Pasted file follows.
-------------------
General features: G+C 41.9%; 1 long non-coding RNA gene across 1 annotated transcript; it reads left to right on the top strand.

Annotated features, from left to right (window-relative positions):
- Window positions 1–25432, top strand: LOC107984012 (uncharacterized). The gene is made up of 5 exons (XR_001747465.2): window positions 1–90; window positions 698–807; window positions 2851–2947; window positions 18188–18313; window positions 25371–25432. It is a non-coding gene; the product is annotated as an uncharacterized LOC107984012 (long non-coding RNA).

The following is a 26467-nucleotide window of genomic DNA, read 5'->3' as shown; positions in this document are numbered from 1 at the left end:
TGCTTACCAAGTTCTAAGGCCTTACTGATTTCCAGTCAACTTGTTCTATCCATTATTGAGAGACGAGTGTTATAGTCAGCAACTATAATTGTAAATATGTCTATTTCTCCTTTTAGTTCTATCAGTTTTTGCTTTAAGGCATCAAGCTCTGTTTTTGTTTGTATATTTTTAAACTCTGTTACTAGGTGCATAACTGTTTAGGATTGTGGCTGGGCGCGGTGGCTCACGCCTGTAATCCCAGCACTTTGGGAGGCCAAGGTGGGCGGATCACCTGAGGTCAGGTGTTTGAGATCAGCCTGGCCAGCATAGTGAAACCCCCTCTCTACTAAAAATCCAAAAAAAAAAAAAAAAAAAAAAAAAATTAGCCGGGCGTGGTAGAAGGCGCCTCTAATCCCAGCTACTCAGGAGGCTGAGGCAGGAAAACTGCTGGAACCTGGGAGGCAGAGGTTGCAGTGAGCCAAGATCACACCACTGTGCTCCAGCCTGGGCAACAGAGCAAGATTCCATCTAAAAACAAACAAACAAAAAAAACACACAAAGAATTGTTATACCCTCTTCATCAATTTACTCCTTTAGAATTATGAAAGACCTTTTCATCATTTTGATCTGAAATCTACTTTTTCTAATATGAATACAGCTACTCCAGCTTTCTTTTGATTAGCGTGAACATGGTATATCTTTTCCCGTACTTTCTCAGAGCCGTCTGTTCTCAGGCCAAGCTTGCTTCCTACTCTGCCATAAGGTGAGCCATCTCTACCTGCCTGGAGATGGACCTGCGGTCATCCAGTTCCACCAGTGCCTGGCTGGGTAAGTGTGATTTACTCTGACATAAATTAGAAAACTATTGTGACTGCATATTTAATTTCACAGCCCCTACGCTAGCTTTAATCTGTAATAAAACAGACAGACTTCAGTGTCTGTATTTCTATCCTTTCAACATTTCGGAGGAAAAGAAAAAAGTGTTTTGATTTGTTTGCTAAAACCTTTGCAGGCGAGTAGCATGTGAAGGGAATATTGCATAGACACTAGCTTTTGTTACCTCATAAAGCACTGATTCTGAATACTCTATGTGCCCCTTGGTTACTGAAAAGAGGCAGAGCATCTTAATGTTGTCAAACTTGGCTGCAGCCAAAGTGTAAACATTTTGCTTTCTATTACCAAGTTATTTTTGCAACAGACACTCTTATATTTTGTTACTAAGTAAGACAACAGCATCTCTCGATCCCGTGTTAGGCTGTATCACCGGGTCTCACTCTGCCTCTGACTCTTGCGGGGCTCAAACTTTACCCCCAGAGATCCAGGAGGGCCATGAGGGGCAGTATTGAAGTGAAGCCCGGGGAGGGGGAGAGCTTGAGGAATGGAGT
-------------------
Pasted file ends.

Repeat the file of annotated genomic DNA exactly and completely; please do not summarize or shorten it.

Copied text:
General features: G+C 41.9%; 1 long non-coding RNA gene across 1 annotated transcript; it reads left to right on the top strand.

Annotated features, from left to right (window-relative positions):
- Window positions 1–25432, top strand: LOC107984012 (uncharacterized). The gene is made up of 5 exons (XR_001747465.2): window positions 1–90; window positions 698–807; window positions 2851–2947; window positions 18188–18313; window positions 25371–25432. It is a non-coding gene; the product is annotated as an uncharacterized LOC107984012 (long non-coding RNA).

The following is a 26467-nucleotide window of genomic DNA, read 5'->3' as shown; positions in this document are numbered from 1 at the left end:
TGCTTACCAAGTTCTAAGGCCTTACTGATTTCCAGTCAACTTGTTCTATCCATTATTGAGAGACGAGTGTTATAGTCAGCAACTATAATTGTAAATATGTCTATTTCTCCTTTTAGTTCTATCAGTTTTTGCTTTAAGGCATCAAGCTCTGTTTTTGTTTGTATATTTTTAAACTCTGTTACTAGGTGCATAACTGTTTAGGATTGTGGCTGGGCGCGGTGGCTCACGCCTGTAATCCCAGCACTTTGGGAGGCCAAGGTGGGCGGATCACCTGAGGTCAGGTGTTTGAGATCAGCCTGGCCAGCATAGTGAAACCCCCTCTCTACTAAAAATCCAAAAAAAAAAAAAAAAAAAAAAAAAATTAGCCGGGCGTGGTAGAAGGCGCCTCTAATCCCAGCTACTCAGGAGGCTGAGGCAGGAAAACTGCTGGAACCTGGGAGGCAGAGGTTGCAGTGAGCCAAGATCACACCACTGTGCTCCAGCCTGGGCAACAGAGCAAGATTCCATCTAAAAACAAACAAACAAAAAAAACACACAAAGAATTGTTATACCCTCTTCATCAATTTACTCCTTTAGAATTATGAAAGACCTTTTCATCATTTTGATCTGAAATCTACTTTTTCTAATATGAATACAGCTACTCCAGCTTTCTTTTGATTAGCGTGAACATGGTATATCTTTTCCCGTACTTTCTCAGAGCCGTCTGTTCTCAGGCCAAGCTTGCTTCCTACTCTGCCATAAGGTGAGCCATCTCTACCTGCCTGGAGATGGACCTGCGGTCATCCAGTTCCACCAGTGCCTGGCTGGGTAAGTGTGATTTACTCTGACATAAATTAGAAAACTATTGTGACTGCATATTTAATTTCACAGCCCCTACGCTAGCTTTAATCTGTAATAAAACAGACAGACTTCAGTGTCTGTATTTCTATCCTTTCAACATTTCGGAGGAAAAGAAAAAAGTGTTTTGATTTGTTTGCTAAAACCTTTGCAGGCGAGTAGCATGTGAAGGGAATATTGCATAGACACTAGCTTTTGTTACCTCATAAAGCACTGATTCTGAATACTCTATGTGCCCCTTGGTTACTGAAAAGAGGCAGAGCATCTTAATGTTGTCAAACTTGGCTGCAGCCAAAGTGTAAACATTTTGCTTTCTATTACCAAGTTATTTTTGCAACAGACACTCTTATATTTTGTTACTAAGTAAGACAACAGCATCTCTCGATCCCGTGTTAGGCTGTATCACCGGGTCTCACTCTGCCTCTGACTCTTGCGGGGCTCAAACTTTACCCCCAGAGATCCAGGAGGGCCATGAGGGGCAGTATTGAAGTGAAGCCCGGGGAGGGGGAGAGCTTGAGGAATGGAGT